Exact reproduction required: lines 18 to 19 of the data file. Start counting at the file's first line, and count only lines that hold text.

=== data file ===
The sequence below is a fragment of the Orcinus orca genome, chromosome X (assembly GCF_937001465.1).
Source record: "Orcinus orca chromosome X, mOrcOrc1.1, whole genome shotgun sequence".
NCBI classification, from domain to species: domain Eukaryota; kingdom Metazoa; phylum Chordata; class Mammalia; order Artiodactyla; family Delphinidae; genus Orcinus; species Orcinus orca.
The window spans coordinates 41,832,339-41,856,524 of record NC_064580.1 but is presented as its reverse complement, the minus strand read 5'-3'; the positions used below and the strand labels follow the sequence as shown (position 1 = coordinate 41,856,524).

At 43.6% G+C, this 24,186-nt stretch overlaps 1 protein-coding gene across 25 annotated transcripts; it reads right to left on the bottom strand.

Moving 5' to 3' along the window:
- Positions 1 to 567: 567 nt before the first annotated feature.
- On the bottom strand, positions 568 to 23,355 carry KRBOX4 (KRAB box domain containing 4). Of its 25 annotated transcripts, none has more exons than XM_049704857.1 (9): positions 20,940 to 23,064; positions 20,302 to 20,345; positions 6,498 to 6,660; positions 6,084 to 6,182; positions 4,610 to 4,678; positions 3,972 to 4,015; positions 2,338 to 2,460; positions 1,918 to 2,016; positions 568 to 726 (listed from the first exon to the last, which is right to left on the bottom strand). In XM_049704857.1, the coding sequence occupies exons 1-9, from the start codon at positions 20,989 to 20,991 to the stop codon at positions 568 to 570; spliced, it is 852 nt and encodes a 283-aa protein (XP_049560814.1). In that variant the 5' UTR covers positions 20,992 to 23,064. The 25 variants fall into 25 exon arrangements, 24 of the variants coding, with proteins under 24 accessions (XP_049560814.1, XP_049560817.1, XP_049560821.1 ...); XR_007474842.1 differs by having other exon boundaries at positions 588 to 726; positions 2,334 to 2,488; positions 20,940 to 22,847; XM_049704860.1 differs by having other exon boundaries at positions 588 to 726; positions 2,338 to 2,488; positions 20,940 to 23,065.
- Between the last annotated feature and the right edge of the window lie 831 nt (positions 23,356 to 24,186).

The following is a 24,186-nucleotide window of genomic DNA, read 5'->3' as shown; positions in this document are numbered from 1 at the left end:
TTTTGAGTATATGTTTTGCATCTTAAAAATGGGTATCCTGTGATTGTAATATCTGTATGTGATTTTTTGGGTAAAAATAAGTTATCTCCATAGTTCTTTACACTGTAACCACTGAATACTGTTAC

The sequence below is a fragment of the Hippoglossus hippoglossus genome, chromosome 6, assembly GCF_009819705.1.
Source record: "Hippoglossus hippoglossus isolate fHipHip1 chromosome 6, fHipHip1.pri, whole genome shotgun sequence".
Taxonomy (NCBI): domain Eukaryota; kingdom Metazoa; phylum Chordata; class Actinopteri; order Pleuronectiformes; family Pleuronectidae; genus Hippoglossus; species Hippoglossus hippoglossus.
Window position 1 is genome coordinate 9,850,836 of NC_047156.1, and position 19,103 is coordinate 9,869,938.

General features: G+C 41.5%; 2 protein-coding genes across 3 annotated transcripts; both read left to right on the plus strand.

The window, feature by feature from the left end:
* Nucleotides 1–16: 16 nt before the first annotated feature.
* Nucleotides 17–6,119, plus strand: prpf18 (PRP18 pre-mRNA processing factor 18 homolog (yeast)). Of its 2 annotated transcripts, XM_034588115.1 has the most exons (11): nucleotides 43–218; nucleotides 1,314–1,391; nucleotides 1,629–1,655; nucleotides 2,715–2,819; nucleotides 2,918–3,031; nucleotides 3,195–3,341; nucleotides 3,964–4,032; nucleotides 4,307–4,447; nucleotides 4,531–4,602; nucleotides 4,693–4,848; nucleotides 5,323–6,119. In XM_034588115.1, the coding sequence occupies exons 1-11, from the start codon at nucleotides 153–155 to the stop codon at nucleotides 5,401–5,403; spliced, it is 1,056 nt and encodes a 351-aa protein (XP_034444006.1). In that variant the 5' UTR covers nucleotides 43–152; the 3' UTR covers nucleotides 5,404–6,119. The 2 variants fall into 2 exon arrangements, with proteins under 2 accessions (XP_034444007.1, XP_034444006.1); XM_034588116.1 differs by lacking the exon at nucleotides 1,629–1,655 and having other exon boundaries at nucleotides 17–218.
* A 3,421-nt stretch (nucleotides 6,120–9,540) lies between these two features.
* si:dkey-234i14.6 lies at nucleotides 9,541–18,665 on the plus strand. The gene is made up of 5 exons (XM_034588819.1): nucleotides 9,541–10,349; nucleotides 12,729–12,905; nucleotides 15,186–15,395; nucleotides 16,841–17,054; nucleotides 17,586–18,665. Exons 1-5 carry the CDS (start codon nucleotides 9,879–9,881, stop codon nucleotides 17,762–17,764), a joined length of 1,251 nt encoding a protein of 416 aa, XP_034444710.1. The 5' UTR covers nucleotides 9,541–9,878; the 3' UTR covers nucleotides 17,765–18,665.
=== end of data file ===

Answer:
* Nucleotides 1–16: 16 nt before the first annotated feature.
* Nucleotides 17–6,119, plus strand: prpf18 (PRP18 pre-mRNA processing factor 18 homolog (yeast)). Of its 2 annotated transcripts, XM_034588115.1 has the most exons (11): nucleotides 43–218; nucleotides 1,314–1,391; nucleotides 1,629–1,655; nucleotides 2,715–2,819; nucleotides 2,918–3,031; nucleotides 3,195–3,341; nucleotides 3,964–4,032; nucleotides 4,307–4,447; nucleotides 4,531–4,602; nucleotides 4,693–4,848; nucleotides 5,323–6,119. In XM_034588115.1, the coding sequence occupies exons 1-11, from the start codon at nucleotides 153–155 to the stop codon at nucleotides 5,401–5,403; spliced, it is 1,056 nt and encodes a 351-aa protein (XP_034444006.1). In that variant the 5' UTR covers nucleotides 43–152; the 3' UTR covers nucleotides 5,404–6,119. The 2 variants fall into 2 exon arrangements, with proteins under 2 accessions (XP_034444007.1, XP_034444006.1); XM_034588116.1 differs by lacking the exon at nucleotides 1,629–1,655 and having other exon boundaries at nucleotides 17–218.